Lamb colour the key to retail appeal
Improving the colour stability of lamb meat through changes in diet, breeding and meat packaging could hold the key to enhancing the retail appeal of lamb to consumers.
With meat colour a key driver of a consumer's purchasing decision, the new research findings, from award-winning student Honor Calnan, on how to maximise the stability of lamb will help the industry to improve colour stability and thereby prolong product shelf life.
Ms Calnan's research investigated the management and genetic influences on the fresh colour and colour stability of lamb meat, revealing a range of influential factors including the fact that meat pH was associated with colour stability - that is, the higher the pH, the faster the meat turns brown.
"We analysed the relationship of meat colour with pH, intramuscular fat, carcase weight, fatty acid profiles, oxidative enzymes, iron, zinc and myoglobin and from this comprehensive study we can now recommend to the lamb industry that meat pH is the key factor that needs to be minimised in order to maximise colour stability," Ms Calnan said.
The Murdoch University post-graduate student is the recent recipient of the 2013 Innovation Award for Young People in Science.
Ms Calnan's $22,000 research grant, sponsored by the Australian Meat Processor Corporation, has gone towards a collaborative research project co-ordinated within the Cooperative Research Centre for Sheep Industry Innovation, or Sheep CRC.
Her high-quality research and her ability to clearly explain the significance of her work to scientific colleagues and industry stakeholders has earned her this year's International Meat Secretariat Award for Meat Science and Technology, valued at $US5000.
In addition, Ms Calnan won the prize for best overall student at the annual Sheep CRC/Meat and Livestock Australia national postgraduate conference.
Operating as part of the Federal Department of Industry's CRC program, the Sheep CRC is a collaboration of industry, government and the commercial sector.
It is working to increase the productivity and profitability of the industry through adoption of new technologies in both the meat and wool supply chains.
Ms Calnan's research with the Sheep CRC also found that genetic selection for increased muscling helps to produce lambs with better meat colour stability and this attribute prolongs the shelf life.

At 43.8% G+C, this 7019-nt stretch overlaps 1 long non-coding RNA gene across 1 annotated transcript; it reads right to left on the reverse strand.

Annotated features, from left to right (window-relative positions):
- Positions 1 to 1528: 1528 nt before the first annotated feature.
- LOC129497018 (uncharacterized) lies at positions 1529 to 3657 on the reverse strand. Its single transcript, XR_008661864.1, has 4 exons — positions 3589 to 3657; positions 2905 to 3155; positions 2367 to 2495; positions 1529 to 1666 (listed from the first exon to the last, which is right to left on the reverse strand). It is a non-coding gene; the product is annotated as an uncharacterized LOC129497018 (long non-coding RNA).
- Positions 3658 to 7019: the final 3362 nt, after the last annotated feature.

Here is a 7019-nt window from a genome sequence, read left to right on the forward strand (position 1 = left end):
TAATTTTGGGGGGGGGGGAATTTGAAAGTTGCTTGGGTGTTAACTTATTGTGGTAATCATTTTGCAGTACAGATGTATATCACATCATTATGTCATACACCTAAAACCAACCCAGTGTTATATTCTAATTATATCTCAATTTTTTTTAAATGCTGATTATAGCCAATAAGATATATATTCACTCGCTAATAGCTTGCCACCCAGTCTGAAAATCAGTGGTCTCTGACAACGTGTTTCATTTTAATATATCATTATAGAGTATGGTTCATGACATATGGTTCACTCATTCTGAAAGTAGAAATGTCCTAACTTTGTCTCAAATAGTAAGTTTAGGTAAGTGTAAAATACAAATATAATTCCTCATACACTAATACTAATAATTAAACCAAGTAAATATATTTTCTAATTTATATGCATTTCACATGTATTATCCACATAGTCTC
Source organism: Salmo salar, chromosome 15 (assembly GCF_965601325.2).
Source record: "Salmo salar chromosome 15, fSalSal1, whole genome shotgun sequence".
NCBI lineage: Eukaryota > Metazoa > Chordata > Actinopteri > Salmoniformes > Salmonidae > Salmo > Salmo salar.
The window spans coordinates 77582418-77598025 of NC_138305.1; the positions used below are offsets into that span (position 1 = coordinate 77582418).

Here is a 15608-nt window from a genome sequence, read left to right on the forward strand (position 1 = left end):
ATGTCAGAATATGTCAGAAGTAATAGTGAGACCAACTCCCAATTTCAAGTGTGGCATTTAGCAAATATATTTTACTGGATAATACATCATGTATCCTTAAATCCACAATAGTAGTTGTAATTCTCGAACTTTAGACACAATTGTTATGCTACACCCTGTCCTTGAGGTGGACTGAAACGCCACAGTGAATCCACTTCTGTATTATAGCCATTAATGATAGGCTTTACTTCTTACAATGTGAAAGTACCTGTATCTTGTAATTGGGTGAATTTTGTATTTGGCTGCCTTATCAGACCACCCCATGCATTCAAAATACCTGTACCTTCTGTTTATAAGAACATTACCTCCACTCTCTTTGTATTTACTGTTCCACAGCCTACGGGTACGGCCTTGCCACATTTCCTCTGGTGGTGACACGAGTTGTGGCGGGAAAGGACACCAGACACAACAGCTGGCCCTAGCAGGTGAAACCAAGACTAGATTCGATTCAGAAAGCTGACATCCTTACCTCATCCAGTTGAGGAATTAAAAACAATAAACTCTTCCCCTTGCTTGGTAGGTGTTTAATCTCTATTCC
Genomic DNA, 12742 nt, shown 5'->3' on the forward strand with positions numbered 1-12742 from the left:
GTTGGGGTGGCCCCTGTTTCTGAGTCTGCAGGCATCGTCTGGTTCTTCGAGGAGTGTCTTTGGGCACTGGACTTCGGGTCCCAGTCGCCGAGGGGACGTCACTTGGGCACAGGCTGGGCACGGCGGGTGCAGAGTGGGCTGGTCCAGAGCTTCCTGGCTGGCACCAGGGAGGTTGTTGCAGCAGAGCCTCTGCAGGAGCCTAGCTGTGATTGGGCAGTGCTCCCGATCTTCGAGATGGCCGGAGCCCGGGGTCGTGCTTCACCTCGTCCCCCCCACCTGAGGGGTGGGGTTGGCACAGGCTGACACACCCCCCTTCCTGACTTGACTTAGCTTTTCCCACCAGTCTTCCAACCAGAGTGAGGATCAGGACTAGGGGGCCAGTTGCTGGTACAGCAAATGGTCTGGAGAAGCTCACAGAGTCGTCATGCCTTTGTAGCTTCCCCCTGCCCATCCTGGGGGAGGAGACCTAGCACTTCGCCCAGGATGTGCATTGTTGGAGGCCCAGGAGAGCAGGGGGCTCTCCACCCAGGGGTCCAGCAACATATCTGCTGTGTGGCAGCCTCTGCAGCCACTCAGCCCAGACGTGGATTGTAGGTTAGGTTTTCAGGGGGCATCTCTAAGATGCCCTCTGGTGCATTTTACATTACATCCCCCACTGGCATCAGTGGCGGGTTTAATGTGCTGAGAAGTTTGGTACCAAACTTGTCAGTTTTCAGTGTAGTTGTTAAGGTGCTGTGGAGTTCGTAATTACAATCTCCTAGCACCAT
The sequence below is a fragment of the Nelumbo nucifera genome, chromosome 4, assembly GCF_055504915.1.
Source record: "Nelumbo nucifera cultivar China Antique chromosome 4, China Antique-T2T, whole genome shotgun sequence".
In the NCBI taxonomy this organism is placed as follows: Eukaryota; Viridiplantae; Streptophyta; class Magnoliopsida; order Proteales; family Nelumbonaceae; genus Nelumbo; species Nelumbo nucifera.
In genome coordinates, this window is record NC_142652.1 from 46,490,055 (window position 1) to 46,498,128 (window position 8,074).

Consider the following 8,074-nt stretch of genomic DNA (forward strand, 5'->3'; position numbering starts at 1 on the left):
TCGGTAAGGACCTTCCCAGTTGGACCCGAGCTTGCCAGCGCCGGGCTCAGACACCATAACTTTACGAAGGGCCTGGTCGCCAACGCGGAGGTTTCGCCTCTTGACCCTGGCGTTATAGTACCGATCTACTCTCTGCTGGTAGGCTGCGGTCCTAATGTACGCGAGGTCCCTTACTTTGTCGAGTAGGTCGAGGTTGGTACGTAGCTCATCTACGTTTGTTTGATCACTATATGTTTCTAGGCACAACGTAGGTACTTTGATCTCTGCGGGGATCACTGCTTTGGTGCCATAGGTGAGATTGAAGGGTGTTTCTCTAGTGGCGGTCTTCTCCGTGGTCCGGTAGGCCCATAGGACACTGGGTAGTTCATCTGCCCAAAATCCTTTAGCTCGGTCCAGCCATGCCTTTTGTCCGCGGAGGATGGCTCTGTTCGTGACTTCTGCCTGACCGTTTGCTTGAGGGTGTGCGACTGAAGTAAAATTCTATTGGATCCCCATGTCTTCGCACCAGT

"We examined a number of important breeding values to look for associations with colour measures. We found that while selection for increasing post-weaning weight appears to have no adverse effect on colour stability, post-weaning eye muscle depth actually has a positive influence on retail colour," she said.
"This is valuable information for the industry, because we can now be confident that selection for increased muscling and faster growth rate will not adversely affect retail colour and can actually improve the colour stability of lamb meat and, ultimately, increase shelf life."
Diet also plays a role. Ms Calnan's research revealed that when the antioxidant vitamin E was given as a dietary supplement to lambs prior to slaughter, the increased concentrations of muscle vitamin E were instrumental in improved meat colour stability.
"Although Vitamin E is abundant in green grass, it is only present in very low levels in dry grass and grains, which quite often form the basic ration for finishing lambs in Australia," she said.
Sheep CRC meat program leader Dave Pethick said 2013 had been a hugely successful year for the young researcher, and Ms Calnan's research will be valuable to the lamb industry and consumers.
"Honor's work is quite special in that it looks at animal and production factors determining the rate of browning in meat displayed for sale, and this could have positive long-term benefits for the lamb meat industry at the retail level," he said.
The WA student will travel to Beijing in June next year where she will make a presentation of her work and receive her cash prize for the IMS award.
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